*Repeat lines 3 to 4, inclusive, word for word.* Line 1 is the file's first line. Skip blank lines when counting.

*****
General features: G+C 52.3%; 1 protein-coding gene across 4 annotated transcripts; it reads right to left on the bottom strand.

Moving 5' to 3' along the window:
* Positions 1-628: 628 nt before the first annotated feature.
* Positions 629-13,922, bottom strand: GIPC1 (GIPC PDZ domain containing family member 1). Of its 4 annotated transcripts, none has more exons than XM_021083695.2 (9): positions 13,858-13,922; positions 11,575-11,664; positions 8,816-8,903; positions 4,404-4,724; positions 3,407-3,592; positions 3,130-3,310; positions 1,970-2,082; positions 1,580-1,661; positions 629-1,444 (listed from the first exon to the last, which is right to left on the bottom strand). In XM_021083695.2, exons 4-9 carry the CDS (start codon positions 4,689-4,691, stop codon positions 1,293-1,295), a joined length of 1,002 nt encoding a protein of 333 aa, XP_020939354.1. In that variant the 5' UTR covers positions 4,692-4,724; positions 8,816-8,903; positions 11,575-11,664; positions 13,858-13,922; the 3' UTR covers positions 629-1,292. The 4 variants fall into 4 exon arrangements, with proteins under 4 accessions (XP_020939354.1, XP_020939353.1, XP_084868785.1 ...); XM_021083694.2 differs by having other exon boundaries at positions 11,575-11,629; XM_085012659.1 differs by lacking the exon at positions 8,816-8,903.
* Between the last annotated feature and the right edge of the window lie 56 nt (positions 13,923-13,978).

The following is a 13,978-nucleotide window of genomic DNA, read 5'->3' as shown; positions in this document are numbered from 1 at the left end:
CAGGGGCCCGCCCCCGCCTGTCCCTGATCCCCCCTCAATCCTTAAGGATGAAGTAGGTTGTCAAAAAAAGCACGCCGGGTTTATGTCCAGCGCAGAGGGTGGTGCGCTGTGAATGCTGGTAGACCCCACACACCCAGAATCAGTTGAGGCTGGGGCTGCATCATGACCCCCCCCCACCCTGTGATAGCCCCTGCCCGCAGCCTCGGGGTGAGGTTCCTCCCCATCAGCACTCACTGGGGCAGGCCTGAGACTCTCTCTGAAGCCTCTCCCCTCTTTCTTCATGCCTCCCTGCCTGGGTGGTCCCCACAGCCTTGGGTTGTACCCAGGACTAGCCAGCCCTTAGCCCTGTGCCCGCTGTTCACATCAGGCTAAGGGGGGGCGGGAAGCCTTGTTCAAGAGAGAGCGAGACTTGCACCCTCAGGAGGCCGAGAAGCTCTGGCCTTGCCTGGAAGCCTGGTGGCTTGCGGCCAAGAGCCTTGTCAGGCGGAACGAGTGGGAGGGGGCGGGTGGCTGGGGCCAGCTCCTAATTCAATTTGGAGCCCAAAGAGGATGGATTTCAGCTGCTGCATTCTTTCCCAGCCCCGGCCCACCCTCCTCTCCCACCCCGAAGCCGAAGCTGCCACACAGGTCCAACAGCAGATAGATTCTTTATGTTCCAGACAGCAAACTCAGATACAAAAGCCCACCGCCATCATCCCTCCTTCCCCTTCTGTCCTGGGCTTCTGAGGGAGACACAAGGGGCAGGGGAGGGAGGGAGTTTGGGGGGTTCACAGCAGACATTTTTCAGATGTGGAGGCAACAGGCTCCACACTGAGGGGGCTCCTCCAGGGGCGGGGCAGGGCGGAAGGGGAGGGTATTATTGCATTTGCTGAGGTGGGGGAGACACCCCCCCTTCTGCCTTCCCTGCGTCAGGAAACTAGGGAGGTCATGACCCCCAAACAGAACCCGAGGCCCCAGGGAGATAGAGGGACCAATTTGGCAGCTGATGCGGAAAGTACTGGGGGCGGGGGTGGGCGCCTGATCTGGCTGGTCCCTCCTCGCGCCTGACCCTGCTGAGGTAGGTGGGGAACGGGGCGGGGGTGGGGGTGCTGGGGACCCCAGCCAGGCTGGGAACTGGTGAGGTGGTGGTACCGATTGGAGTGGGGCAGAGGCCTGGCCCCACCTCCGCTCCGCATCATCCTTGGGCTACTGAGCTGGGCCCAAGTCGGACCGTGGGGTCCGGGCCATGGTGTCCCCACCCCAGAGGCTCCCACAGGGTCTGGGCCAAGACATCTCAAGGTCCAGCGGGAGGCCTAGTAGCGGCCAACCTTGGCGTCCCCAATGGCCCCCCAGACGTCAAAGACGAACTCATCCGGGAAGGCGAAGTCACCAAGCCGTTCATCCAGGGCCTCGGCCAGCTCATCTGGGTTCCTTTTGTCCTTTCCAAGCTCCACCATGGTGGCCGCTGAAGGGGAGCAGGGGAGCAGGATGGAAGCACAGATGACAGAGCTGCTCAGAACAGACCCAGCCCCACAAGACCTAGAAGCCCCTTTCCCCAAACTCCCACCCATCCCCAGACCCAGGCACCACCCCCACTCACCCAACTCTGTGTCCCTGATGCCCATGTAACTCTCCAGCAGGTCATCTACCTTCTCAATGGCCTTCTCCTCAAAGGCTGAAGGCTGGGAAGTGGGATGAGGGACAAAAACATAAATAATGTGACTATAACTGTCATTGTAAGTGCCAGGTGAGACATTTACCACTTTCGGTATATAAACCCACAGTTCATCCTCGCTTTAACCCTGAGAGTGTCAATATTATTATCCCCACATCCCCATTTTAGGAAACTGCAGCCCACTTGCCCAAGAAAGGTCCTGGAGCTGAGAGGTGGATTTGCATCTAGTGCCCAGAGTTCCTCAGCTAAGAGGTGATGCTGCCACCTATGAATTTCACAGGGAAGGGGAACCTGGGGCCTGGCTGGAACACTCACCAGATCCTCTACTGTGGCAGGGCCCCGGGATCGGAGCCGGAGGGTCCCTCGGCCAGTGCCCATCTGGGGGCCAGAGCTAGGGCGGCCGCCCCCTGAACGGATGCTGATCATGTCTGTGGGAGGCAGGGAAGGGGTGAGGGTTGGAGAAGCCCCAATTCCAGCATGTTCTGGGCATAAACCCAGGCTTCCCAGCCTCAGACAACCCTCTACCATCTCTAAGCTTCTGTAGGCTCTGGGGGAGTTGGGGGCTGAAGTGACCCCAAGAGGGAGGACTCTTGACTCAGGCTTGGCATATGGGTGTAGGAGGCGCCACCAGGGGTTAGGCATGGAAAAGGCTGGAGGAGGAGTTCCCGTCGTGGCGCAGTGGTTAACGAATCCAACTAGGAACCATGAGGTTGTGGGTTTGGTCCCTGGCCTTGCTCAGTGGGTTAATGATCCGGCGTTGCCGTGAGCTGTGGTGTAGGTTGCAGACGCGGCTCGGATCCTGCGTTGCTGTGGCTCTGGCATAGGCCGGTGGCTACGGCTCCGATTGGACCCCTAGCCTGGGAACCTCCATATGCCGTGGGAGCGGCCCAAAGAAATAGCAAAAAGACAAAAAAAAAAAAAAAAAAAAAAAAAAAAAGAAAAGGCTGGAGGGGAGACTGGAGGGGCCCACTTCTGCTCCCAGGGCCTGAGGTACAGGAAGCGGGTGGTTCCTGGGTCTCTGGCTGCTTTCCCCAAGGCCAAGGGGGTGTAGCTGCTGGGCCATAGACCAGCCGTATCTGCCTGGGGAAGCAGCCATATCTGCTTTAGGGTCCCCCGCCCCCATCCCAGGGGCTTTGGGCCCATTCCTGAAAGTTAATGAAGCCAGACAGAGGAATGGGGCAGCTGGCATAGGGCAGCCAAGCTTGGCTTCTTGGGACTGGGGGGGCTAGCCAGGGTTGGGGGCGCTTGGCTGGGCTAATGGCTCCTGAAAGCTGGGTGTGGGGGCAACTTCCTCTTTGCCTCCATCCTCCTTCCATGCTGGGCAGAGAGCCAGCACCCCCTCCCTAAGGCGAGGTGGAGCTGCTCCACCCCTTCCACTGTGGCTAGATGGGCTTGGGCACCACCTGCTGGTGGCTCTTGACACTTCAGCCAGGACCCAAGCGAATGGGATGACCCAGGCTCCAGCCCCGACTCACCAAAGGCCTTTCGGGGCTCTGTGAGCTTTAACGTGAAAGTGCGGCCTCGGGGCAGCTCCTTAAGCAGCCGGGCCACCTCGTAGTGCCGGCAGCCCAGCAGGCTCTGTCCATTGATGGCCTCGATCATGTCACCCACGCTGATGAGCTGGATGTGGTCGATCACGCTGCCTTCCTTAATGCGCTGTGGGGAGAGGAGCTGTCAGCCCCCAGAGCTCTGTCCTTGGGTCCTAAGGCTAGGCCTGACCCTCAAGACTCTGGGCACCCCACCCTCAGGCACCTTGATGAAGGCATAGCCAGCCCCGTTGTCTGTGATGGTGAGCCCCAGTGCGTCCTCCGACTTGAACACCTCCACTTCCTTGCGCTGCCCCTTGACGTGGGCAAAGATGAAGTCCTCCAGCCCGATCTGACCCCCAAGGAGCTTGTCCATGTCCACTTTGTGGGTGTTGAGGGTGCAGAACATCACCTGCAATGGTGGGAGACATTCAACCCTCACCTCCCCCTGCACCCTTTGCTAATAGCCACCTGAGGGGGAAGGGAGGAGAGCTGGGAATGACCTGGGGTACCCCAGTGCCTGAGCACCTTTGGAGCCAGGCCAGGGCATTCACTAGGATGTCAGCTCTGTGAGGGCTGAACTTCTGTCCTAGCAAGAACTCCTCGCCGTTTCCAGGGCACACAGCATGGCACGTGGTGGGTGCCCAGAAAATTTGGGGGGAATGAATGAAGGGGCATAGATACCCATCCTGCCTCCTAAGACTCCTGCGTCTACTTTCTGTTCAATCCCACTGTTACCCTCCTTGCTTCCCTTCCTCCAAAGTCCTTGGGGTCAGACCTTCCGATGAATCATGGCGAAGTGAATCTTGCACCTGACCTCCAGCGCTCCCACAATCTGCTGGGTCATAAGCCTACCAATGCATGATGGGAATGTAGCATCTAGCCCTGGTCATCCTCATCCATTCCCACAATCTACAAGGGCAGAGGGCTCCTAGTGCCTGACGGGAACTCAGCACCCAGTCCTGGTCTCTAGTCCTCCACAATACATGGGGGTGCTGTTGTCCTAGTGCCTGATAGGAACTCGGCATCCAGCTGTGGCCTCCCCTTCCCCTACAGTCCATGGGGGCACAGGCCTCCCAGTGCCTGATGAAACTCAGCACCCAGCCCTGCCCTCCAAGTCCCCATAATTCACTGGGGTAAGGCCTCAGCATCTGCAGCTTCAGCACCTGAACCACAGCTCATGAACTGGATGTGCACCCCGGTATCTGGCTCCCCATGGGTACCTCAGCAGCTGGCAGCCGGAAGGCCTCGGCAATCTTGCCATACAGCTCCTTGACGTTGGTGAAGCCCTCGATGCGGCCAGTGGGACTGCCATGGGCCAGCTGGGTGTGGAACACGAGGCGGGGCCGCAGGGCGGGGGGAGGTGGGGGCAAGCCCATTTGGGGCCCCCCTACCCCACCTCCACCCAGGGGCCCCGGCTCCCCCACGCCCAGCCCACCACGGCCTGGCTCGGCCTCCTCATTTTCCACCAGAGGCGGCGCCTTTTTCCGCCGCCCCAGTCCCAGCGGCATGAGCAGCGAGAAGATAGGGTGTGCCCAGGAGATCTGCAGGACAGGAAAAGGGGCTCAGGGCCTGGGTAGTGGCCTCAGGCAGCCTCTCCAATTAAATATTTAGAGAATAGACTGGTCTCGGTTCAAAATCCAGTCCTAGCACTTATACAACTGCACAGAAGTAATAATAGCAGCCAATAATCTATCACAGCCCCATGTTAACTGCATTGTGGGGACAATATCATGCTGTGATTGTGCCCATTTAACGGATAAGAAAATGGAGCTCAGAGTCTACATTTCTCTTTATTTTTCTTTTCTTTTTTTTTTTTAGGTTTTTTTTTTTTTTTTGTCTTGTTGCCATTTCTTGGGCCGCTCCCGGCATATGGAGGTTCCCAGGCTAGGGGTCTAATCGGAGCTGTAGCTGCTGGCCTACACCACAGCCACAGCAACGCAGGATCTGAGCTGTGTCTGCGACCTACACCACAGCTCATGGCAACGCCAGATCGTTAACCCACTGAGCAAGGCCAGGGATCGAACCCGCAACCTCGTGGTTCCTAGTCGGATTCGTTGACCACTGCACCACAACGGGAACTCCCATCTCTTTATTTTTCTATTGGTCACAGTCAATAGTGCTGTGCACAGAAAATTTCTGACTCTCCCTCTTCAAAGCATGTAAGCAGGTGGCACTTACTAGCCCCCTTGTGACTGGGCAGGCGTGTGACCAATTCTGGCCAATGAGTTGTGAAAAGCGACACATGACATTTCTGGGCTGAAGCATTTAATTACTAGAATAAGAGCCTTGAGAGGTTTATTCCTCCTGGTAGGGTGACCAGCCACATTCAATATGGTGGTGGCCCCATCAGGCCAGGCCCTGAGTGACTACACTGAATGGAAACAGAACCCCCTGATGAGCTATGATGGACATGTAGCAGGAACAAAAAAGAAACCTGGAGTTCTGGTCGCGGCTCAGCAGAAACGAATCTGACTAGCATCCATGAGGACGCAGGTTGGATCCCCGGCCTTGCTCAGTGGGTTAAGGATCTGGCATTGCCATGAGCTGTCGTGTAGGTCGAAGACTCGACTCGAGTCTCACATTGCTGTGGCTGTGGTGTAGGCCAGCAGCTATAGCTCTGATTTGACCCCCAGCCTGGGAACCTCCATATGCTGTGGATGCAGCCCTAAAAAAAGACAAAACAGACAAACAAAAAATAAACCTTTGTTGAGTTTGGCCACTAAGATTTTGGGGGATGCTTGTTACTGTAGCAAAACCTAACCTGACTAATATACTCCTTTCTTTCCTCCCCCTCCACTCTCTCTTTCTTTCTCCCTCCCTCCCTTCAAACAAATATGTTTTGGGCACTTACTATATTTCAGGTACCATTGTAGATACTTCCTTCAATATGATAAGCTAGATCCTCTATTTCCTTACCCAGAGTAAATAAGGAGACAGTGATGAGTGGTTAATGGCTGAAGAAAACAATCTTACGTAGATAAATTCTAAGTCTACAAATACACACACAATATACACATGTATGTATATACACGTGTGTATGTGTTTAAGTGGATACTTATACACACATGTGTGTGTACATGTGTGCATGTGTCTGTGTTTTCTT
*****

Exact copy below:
* Positions 1-628: 628 nt before the first annotated feature.
* Positions 629-13,922, bottom strand: GIPC1 (GIPC PDZ domain containing family member 1). Of its 4 annotated transcripts, none has more exons than XM_021083695.2 (9): positions 13,858-13,922; positions 11,575-11,664; positions 8,816-8,903; positions 4,404-4,724; positions 3,407-3,592; positions 3,130-3,310; positions 1,970-2,082; positions 1,580-1,661; positions 629-1,444 (listed from the first exon to the last, which is right to left on the bottom strand). In XM_021083695.2, exons 4-9 carry the CDS (start codon positions 4,689-4,691, stop codon positions 1,293-1,295), a joined length of 1,002 nt encoding a protein of 333 aa, XP_020939354.1. In that variant the 5' UTR covers positions 4,692-4,724; positions 8,816-8,903; positions 11,575-11,664; positions 13,858-13,922; the 3' UTR covers positions 629-1,292. The 4 variants fall into 4 exon arrangements, with proteins under 4 accessions (XP_020939354.1, XP_020939353.1, XP_084868785.1 ...); XM_021083694.2 differs by having other exon boundaries at positions 11,575-11,629; XM_085012659.1 differs by lacking the exon at positions 8,816-8,903.